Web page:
Anti-HIV Drug Could Be Repurposed To Fight Aggressive Breast Cancer

 @rpalmerscience on October 05 2012 4:04 PM

Scientists think an anti-HIV drug may be useful in combating a particularly aggressive kind of breast cancer, especially now that it has proven capable of arresting the development of tumors in mice.

Johns Hopkins School of Medicine researchers found that the drug nelfinavir successfully inhibited the growth of HER2-positive breast cancer cells both in the lab and in mice. They published their results on Friday in the Journal of the National Cancer Institute.

Breast cancer is classified as HER2-positive if tests can detect presence of the protein human epidermal growth factor receptor 2, which promotes cancer cell growth. HER-2 positive breast cancer tends to be more aggressive and less responsive to hormone treatments than other types of breast cancer.

The HIV drug was approved by the US Food and Drug Administration in 1997, and is sold under the brand name Viracept. It works by inhibiting HIV proteases, or protein-cleaving enzymes, that the virus needs to reproduce.

But in HER2 breast cancer cells, nelfinavir acts on a chaperone protein called heat shock protein 90, also known as HSP90, which helps stabilize other proteins involved in tumor growth.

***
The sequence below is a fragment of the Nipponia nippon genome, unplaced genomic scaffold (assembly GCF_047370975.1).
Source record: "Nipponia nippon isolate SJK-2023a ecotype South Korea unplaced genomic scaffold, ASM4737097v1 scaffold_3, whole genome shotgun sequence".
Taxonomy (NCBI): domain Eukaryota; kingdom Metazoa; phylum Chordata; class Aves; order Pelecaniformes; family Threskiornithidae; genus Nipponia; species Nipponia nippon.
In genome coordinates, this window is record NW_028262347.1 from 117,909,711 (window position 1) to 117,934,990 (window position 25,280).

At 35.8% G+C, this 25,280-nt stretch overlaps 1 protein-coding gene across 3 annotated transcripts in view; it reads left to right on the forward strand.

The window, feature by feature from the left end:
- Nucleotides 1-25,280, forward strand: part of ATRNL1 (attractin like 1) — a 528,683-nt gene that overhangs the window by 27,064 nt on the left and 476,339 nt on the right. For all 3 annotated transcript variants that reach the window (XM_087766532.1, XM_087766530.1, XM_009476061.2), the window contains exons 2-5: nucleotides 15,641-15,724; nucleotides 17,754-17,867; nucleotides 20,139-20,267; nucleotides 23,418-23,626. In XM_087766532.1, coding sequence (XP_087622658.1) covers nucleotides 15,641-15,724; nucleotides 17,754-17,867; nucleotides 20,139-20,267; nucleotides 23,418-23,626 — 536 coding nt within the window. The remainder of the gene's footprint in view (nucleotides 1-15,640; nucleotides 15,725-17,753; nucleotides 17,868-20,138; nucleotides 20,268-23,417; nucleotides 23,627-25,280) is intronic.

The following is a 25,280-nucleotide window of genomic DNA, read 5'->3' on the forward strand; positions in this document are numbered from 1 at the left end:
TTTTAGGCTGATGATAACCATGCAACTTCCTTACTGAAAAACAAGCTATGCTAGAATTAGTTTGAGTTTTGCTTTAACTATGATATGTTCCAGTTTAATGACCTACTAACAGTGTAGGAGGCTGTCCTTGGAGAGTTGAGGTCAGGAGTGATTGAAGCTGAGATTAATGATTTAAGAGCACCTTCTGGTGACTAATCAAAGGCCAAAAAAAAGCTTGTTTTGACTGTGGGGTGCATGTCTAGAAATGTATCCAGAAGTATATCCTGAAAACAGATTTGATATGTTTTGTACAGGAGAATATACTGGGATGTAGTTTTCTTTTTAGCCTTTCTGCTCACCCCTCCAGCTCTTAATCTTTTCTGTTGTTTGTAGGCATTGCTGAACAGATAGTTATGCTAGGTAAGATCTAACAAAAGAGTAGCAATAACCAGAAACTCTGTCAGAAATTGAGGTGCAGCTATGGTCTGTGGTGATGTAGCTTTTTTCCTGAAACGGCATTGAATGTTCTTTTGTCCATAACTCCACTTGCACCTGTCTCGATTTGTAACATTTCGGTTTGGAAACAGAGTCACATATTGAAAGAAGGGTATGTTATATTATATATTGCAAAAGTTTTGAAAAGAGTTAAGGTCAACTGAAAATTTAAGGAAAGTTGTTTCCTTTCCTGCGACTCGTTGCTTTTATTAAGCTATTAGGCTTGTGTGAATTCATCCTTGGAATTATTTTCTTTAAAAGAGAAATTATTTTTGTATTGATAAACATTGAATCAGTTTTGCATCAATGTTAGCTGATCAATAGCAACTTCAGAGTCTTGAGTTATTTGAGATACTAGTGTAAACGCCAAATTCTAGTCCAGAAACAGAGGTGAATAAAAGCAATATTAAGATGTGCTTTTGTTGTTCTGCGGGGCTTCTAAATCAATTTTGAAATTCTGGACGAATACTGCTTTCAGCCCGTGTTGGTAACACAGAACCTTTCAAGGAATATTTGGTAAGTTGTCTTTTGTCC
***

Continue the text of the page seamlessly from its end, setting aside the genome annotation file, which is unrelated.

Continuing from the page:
Most existing treatments for HER2-positive breast cancer focus on targeting HER2 itself, so one possible advantage of nelfinavir is that it could inhibit cancer cells that have mutated to escape other drugs. And indeed, the team found that nelfinavir could inhibit HER2-positive breast cancer cells that are resistant to the two most common HER2-targeting drugs, trastuzumab and lapatinib.

“It’s not acting on the receptor itself, but somewhere downstream,” senior author Jun Liu explained in a phone interview.

For the past few years, researchers have been exploring nelfinavir’s possible use in combating a wide range of cancers, though no previous studies have focused specifically on HER2-positive breast cancer, according to Liu.

Liu and his team plucked nelfinavir from the Johns Hopkins Drug Library, which contains information on many existing FDA-approved drugs.

“If we find an existing drug with anticancer activity or the ability to treat another disease, we can rapidly convert that into a clinical study,” Liu said.

Since nelfinavir has already been deemed safe by the FDA and has been used in people for more than a decade, translating it into a breast cancer drug will likely take much less time than creating an entirely new compound.

Plus, Liu says, in the meantime physicians would have the option of prescribing nelfinavir off-label  -- meaning for conditions other than the drug's primary target -- to their patients. While it’s not quite certain what the side effects of nelfinavir would be in breast cancer patients, but we do already know what crops up in HIV patients. The most common side effects reported are flatulence, diarrhea and abdominal pain, and rare side effects include kidney stones and allergic reactions.

“With a relatively low toxicity profile and much available information on its drug–drug interactions and on pharmacokinetics, nelfinavir is ready for clinical testing in HER2 breast cancer patients,” the authors wrote.

SOURCE: Sup Shim et al. “Selective Inhibition of HER2-Positive Breast Cancer Cells by the HIV Protease Inhibitor Nelfinavir.” Journal of the National Cancer Society published online 5 October 2012.

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